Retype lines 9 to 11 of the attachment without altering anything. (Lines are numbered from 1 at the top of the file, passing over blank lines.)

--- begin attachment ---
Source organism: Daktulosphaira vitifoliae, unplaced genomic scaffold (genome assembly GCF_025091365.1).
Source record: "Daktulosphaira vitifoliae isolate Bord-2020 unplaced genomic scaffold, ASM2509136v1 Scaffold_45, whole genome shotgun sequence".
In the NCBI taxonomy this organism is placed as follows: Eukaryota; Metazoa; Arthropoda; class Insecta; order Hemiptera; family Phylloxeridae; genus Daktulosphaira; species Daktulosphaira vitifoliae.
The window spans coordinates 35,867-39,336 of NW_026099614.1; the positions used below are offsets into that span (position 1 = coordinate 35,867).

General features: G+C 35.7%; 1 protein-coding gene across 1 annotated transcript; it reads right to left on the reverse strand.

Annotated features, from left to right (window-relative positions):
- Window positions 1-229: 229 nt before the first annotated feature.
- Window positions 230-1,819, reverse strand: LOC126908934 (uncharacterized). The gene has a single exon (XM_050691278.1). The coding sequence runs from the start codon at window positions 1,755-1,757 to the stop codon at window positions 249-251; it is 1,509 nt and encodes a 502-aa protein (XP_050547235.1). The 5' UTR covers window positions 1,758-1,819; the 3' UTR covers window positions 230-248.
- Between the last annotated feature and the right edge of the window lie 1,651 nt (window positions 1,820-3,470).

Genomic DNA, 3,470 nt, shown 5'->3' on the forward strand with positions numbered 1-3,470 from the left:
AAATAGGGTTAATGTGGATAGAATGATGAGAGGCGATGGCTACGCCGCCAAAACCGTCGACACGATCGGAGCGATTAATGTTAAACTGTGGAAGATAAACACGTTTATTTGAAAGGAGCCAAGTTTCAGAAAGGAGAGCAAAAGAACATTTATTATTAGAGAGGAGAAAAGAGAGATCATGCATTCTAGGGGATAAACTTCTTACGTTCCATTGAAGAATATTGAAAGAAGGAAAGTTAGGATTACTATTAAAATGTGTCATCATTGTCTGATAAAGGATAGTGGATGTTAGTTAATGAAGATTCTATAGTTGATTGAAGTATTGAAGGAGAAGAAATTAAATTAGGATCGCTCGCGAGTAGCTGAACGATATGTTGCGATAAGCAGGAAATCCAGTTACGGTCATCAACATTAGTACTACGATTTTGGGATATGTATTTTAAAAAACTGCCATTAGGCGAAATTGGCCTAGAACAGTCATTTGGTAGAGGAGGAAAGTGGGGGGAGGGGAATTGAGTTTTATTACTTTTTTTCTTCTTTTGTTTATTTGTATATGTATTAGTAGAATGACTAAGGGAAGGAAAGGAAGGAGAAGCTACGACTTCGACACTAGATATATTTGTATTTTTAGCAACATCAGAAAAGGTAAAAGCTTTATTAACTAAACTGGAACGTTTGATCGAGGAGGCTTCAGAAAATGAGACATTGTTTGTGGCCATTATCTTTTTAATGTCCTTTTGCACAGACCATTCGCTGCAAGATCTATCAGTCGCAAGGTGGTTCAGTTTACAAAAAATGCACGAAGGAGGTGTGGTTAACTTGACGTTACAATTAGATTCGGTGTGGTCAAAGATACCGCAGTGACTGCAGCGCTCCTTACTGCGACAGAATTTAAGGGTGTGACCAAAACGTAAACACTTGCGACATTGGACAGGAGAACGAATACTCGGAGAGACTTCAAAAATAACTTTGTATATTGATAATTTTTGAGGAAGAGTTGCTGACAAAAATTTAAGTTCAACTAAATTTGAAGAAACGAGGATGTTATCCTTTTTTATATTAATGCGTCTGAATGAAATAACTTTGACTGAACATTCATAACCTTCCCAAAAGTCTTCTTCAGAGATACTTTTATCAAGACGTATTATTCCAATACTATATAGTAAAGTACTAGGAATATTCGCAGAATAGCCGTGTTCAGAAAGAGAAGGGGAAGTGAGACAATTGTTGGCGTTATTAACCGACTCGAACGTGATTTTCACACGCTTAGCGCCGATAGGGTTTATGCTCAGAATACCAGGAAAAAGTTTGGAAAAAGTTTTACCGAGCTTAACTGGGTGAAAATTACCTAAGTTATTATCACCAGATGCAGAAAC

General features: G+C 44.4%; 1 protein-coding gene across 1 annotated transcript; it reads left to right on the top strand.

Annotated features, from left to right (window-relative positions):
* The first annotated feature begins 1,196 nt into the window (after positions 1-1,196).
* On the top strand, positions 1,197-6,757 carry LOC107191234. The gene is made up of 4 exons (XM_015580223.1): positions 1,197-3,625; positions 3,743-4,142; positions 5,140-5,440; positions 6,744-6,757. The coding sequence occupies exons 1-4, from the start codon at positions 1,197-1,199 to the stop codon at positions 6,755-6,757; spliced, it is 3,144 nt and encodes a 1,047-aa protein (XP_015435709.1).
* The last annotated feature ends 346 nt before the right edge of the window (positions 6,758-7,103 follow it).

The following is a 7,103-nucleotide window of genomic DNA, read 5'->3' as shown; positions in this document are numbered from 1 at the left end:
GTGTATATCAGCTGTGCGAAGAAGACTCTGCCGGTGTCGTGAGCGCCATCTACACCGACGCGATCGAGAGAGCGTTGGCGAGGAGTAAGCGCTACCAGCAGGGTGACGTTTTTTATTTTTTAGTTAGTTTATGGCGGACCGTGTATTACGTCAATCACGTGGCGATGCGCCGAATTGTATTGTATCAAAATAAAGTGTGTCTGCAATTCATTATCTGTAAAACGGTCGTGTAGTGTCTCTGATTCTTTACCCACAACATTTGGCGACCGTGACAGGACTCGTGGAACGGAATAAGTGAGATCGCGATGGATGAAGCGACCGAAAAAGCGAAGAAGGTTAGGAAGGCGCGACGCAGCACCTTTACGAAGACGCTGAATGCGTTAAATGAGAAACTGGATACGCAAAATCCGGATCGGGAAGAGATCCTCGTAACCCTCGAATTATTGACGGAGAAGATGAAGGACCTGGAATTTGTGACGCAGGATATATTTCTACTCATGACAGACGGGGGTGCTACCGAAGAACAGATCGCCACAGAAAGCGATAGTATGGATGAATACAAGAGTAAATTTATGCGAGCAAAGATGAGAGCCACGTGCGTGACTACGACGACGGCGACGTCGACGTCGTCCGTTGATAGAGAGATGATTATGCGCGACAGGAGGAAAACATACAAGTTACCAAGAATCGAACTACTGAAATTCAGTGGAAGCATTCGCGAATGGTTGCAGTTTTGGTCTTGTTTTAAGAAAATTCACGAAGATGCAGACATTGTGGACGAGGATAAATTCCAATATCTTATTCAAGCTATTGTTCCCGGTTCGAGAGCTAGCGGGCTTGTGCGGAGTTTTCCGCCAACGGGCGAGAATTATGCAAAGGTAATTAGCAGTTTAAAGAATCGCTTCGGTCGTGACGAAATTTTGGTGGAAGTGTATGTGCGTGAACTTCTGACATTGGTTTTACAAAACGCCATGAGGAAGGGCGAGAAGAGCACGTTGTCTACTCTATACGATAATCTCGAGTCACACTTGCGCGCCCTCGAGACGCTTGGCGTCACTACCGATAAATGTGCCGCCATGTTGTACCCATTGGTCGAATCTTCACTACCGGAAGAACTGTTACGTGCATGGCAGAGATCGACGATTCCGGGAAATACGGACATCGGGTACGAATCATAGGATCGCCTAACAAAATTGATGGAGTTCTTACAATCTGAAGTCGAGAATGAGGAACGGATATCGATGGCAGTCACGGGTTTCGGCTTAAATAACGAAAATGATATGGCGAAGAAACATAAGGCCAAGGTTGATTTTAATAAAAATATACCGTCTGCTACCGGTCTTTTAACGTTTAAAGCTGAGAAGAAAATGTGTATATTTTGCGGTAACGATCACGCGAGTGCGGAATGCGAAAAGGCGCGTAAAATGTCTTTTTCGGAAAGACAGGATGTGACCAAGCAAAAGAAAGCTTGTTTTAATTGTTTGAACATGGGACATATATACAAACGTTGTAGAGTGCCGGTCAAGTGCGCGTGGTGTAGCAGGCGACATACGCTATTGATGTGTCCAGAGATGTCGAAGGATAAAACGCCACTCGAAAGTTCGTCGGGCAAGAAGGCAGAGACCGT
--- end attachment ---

- Between the last annotated feature and the right edge of the window lie 1,651 nt (window positions 1,820-3,470).

Genomic DNA, 3,470 nt, shown 5'->3' on the forward strand with positions numbered 1-3,470 from the left:
AAATAGGGTTAATGTGGATAGAATGATGAGAGGCGATGGCTACGCCGCCAAAACCGTCGACACGATCGGAGCGATTAATGTTAAACTGTGGAAGATAAACACGTTTATTTGAAAGGAGCCAAGTTTCAGAAAGGAGAGCAAAAGAACATTTATTATTAGAGAGGAGAAAAGAGAGATCATGCATTCTAGGGGATAAACTTCTTACGTTCCATTGAAGAATATTGAAAGAAGGAAAGTTAGGATTACTATTAAAATGTGTCATCATTGTCTGATAAAGGATAGTGGATGTTAGTTAATGAAGATTCTATAGTTGATTGAAGTATTGAAGGAGAAGAAATTAAATTAGGATCGCTCGCGAGTAGCTGAACGATATGTTGCGATAAGCAGGAAATCCAGTTACGGTCATCAACATTAGTACTACGATTTTGGGATATGTATTTTAAAAAACTGCCATTAGGCGAAATTGGCCTAGAACAGTCATTTGGTAGAGGAGGAAAGTGGGGGGAGGGGAATTGAGTTTTATTACTTTTTTTCTTCTTTTGTTTATTTGTATATGTATTAGTAGAATGACTAAGGGAAGGAAAGGAAGGAGAAGCTACGACTTCGACACTAGATATATTTGTATTTTTAGCAACATCAGAAAAGGTAAAAGCTTTATTAACTAAACTGGAACGTTTGATCGAGGAGGCTTCAGAAAATGAGACATTGTTTGTGGCCATTATCTTTTTAATGTCCTTTTGCACAGACCATTCGCTGCAAGATCTATCAGTCGCAAGGTGGTTCAGTTTACAAAAAATGCACGAAGGAGGTGTGGTTAACTTGACGTTACAATTAGATTCGGTGTGGTCAAAGATACCGCAGTGACTGCAGCGCTCCTTACTGCGACAGAATTTAAGGGTGTGACCAAAACGTAAACACTTGCGACATTGGACAGGAGAACGAATACTCGGAGAGACTTCAAAAATAACTTTGTATATTGATAATTTTTGAGGAAGAGTTGCTGACAAAAATTTAAGTTCAACTAAATTTGAAGAAACGAGGATGTTATCCTTTTTTATATTAATGCGTCTGAATGAAATAACTTTGACTGAACATTCATAACCTTCCCAAAAGTCTTCTTCAGAGATACTTTTATCAAGACGTATTATTCCAATACTATATAGTAAAGTACTAGGAATATTCGCAGAATAGCCGTGTTCAGAAAGAGAAGGGGAAGTGAGACAATTGTTGGCGTTATTAACCGACTCGAACGTGATTTTCACACGCTTAGCGCCGATAGGGTTTATGCTCAGAATACCAGGAAAAAGTTTGGAAAAAGTTTTACCGAGCTTAACTGGGTGAAAATTACCTAAGTTATTATCACCAGATGCAGAAAC